As to their relevance in combat operations v Abu Sayyaff -- some claim our AFP aren't to be trusted hence the presence of US troops and their engagement in combat operations but seems they are not exactly contributing to the "annihilation" of the problem; so why are they there?

I also would like to know the answer to MB's question: Is there a constitutional prohibition against the government asking another government for help agaonst separatists? (We do have a Mutual Defence treaty with the US but am not sure if it covers internal defence or security measures.)

I would allow US presence if it would help us stabilise the situation in the South, no question about it but as a matter of principle, such move should go hand in hand with our Constitution, i.e., allowed, their permanent or semi-premanent presence should be legal.

Anna said...

Don't know if Gadian is credible or not but I realise this defence dept will say the most gross things against one of their own if it would save their skin.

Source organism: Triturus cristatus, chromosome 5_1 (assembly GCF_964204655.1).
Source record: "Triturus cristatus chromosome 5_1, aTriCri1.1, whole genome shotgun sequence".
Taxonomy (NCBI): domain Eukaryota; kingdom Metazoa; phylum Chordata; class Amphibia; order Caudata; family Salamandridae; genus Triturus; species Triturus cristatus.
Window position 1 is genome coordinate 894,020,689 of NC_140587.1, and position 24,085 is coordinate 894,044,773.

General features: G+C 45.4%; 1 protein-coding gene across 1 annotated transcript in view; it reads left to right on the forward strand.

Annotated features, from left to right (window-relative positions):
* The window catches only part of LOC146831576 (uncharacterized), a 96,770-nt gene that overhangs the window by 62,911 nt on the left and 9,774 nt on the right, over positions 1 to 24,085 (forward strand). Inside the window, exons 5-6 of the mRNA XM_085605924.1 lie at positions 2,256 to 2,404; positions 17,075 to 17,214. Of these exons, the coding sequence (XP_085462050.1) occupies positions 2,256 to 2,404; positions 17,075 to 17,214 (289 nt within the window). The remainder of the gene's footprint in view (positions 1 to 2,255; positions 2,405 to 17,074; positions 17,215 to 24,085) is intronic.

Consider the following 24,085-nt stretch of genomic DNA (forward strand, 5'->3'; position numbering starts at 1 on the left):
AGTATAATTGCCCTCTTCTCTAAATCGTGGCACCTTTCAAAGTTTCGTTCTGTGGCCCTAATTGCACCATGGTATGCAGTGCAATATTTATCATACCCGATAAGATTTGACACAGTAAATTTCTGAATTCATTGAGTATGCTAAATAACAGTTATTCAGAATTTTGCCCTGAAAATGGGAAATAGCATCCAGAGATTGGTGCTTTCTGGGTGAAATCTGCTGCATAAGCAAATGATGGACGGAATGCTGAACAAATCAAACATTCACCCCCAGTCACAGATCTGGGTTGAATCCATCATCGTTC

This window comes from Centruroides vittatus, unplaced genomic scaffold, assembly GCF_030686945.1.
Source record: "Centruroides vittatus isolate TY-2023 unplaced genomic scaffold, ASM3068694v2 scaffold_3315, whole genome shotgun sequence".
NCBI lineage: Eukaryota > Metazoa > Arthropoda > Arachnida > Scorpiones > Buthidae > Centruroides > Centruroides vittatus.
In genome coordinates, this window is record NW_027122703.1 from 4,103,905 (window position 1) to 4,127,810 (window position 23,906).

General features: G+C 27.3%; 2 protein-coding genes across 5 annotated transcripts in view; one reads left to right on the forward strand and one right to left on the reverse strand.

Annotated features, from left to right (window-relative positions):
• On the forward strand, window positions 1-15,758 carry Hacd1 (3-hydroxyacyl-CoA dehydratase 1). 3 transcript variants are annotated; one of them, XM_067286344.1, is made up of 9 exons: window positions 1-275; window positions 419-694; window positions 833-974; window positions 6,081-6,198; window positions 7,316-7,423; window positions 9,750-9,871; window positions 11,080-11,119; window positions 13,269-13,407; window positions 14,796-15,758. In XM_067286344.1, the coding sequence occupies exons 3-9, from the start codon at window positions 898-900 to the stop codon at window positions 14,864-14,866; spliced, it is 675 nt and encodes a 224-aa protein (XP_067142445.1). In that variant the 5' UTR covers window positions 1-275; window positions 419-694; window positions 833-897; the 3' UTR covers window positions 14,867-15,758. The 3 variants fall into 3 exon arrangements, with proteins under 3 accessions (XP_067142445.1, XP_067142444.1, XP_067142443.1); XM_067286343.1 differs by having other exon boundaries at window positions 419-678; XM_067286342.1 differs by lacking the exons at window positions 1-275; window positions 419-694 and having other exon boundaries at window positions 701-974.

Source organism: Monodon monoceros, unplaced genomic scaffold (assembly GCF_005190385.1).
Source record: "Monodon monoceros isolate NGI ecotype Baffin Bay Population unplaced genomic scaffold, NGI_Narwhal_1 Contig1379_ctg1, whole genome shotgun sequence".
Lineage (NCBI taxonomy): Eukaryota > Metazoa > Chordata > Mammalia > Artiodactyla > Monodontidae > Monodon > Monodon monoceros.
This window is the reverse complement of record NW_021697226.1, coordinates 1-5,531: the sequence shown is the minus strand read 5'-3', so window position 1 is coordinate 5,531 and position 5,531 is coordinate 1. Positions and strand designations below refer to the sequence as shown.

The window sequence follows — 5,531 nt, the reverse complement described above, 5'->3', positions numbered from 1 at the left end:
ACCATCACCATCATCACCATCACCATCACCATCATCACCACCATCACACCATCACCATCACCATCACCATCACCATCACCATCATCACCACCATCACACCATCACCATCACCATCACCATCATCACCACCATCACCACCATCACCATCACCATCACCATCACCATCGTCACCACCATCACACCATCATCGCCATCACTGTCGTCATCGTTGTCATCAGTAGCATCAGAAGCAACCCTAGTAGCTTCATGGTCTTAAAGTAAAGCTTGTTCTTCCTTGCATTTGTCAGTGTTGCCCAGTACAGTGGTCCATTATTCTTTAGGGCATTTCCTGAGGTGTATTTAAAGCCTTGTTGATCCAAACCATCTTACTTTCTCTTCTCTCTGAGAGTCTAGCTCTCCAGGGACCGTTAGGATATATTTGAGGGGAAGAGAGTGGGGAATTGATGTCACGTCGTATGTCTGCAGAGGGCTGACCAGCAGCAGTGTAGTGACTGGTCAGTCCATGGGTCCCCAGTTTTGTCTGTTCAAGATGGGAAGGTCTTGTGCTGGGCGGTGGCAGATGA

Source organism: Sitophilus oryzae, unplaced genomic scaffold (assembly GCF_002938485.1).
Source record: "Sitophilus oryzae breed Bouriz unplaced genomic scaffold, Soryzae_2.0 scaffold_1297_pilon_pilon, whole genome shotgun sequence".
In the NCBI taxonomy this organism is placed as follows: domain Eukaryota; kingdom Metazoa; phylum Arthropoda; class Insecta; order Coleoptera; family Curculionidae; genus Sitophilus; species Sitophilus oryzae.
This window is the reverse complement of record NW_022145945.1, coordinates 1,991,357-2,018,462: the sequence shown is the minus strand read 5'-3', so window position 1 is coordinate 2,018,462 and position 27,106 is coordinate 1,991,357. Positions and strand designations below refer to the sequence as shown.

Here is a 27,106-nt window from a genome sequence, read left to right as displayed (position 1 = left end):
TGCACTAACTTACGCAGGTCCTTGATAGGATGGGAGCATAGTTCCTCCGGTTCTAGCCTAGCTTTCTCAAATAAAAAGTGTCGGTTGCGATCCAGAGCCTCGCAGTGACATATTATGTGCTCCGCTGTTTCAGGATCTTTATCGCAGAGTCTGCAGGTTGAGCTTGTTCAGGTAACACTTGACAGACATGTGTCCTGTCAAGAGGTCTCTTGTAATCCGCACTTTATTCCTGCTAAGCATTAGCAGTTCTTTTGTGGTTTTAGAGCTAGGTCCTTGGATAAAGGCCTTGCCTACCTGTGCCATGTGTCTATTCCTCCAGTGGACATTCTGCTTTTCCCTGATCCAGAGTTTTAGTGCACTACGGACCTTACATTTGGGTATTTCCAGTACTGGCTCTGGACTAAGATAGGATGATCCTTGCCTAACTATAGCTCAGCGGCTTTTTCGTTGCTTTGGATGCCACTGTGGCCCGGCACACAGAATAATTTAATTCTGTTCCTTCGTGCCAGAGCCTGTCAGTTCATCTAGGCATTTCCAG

Jun Bautista said...

MB and Anna,

I don't see any problem with a foreign power providing us help in ridding our country of our security problems, especially so if we are the ones who sought the help. But the real problem here is that there is no legal framework for US Forces to do what they have been doing.

The Constitution expressly prohibits the presence of foreign troops in the absence of a treaty. I posit the view that neither the VFA nor the 1951 RP-US Mutual Defense Treaty allows foreign troops to conduct military operations within our territory. The VFA merely governs the conduct of and jurisdiction over US military personnel participating in joint military exercises, while the Mutual Defense Treaty merely provides for, as its title suggests, mutual defense between the two countries against external aggression.

Anna said...


That's precisely what I thought!